Impossible Preludes – Sydney Launch Speech
By David Brooks
There are at least four things a launch of a collection of poetry should do: honour the author, honour the book (in this case beautifully designed and produced by Margaret River Press), honour poetry itself, and goad/entice those attending into buying the collection. I’m going to mix them up a bit.
Bob Dylan was just awarded the Nobel Prize for Literature. Many are up in arms. One of the outraged lists a few of these negative opinions on The Conversation website. These opinions seem narrow-minded to me. Most of them are from generations too recent to have much idea of the younger Dylan’s real verbal power, his political guts, or his remarkable influence on the two or three generations before these generations.
I applaud the award. Poetry is vast and very diverse. There are hundreds of kinds. Auden, once close to being the greatest living poet in the English language (almost as influential as Dylan), once famously said poetry makes nothing happen. That’s rubbish. Some forms of poetry – political and advertising slogans, for example, or amazing lines of amazing songs – make things happen all the time, sometimes very bad things, sometimes great things. Even the kinds of poetry Auden might have had in mind make small but quite mysterious, even magical things happen all the time.
Many contemporary avant-gardists, aestheticians and theoreticians of poetry tend to see it in a narrower, stricter and more elitist sense, though they’d probably hate that latter term. Certainly some of the forms of contemporary poetry most popular amongst them, while theoretically very inclusive, can seem so unfamiliar and challenging in their presentation that, ironically, they exclude many potential readers. Andrew’s poetry is a long way from that. I haven’t checked with him but he seems to be of a view that, while it can be deceptive and needs to be handled very carefully, language is a powerful tool with which to express our questions and concerns and pain and exuberance about the world, and that poetry in particular can be a means of immediate, clear, powerful and yet also very subtle, nuanced and haunting communication. The poems of Impossible Preludes are always clear, immediate, and subtle; sometimes they are powerful, sometimes haunting, and they express, consistently, an engaging mix of question, concern, and (sometimes against the odds, as John Kinsella says in his insightful introduction) love of being – exude, indeed, a gentle, unintrusive but distinct wisdom. To quote a phrase from a poet I think Andrew has much admired, there is in them a ‘tenderness toward existence’; they are inclusive; they are not poems that shut you out.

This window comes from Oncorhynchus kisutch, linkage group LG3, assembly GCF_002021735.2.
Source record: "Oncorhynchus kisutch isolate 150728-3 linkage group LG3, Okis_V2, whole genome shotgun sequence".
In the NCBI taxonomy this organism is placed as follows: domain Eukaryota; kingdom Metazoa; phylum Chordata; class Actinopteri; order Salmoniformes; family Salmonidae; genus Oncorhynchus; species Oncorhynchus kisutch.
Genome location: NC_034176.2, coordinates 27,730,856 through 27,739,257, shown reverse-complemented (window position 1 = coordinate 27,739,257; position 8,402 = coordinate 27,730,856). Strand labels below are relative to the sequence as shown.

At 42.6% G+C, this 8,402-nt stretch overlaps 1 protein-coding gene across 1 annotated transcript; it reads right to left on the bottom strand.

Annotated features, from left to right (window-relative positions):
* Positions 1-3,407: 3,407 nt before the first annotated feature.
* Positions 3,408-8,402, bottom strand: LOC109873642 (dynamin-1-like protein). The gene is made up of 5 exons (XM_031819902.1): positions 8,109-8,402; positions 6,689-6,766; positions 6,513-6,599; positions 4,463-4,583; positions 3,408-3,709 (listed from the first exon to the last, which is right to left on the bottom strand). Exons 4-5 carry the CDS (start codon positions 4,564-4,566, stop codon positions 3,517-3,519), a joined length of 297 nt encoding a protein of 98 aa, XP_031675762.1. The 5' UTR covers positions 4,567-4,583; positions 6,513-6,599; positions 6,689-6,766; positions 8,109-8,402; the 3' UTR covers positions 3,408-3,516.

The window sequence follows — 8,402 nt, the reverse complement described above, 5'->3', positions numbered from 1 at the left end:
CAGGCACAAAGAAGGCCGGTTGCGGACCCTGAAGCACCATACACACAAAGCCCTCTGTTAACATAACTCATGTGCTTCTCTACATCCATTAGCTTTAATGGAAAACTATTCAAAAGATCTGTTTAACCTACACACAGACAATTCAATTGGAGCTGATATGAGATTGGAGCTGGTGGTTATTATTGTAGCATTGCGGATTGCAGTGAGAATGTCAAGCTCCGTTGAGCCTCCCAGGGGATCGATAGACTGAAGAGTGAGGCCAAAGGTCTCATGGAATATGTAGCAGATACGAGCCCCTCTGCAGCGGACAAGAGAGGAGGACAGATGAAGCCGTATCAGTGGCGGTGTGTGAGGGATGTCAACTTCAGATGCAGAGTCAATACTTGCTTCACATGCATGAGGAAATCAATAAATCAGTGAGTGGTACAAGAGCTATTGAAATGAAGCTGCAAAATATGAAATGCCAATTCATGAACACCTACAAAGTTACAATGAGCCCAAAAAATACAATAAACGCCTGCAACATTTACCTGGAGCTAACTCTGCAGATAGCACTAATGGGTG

Andrew’s Wiki entry begins by stating that, ‘Although he lacks the public profile of several of his contemporaries, he has since come to be regarded as a major figure in Australian poetry, with a body of work notable for its intelligence and its formal, emotional and geographical diversity.’ That’s true enough, and is readily borne out here. It will also tell you that he’s published fifteen previous collections of poetry and, in 1987, one of the best books about Australian poetry written so far, Reading Australian Poetry, a book I learnt so much from that for years I’ve been working on a sequel. And in addition to creating this substantial body of writing he’s been, amongst other things, Chair of the Adelaide Festival’s Writers Week, acting Chair of the Literature Board, and foundation Professor of English at Edith Cowan University.
My own contact with him goes back further than he’d ever remember. In 1974, it must have been, he gave a paper on the poetry of Galway Kinnell at a conference somewhere in this great land – I’ve no memory of where it was – that, as a young university student who’d just encountered and become entranced by Kinnell’s work, I hitch-hiked some distance to hear. We’ve met a few times since, but never so memorably as when, on a bench outside the Fisher Library at some point in the nineties, we had a long and very moving conversation – existential, you might call it – about fear, love, illness, dying: the sorts of preoccupations that move, like shadows in water, through the poems of Impossible Preludes.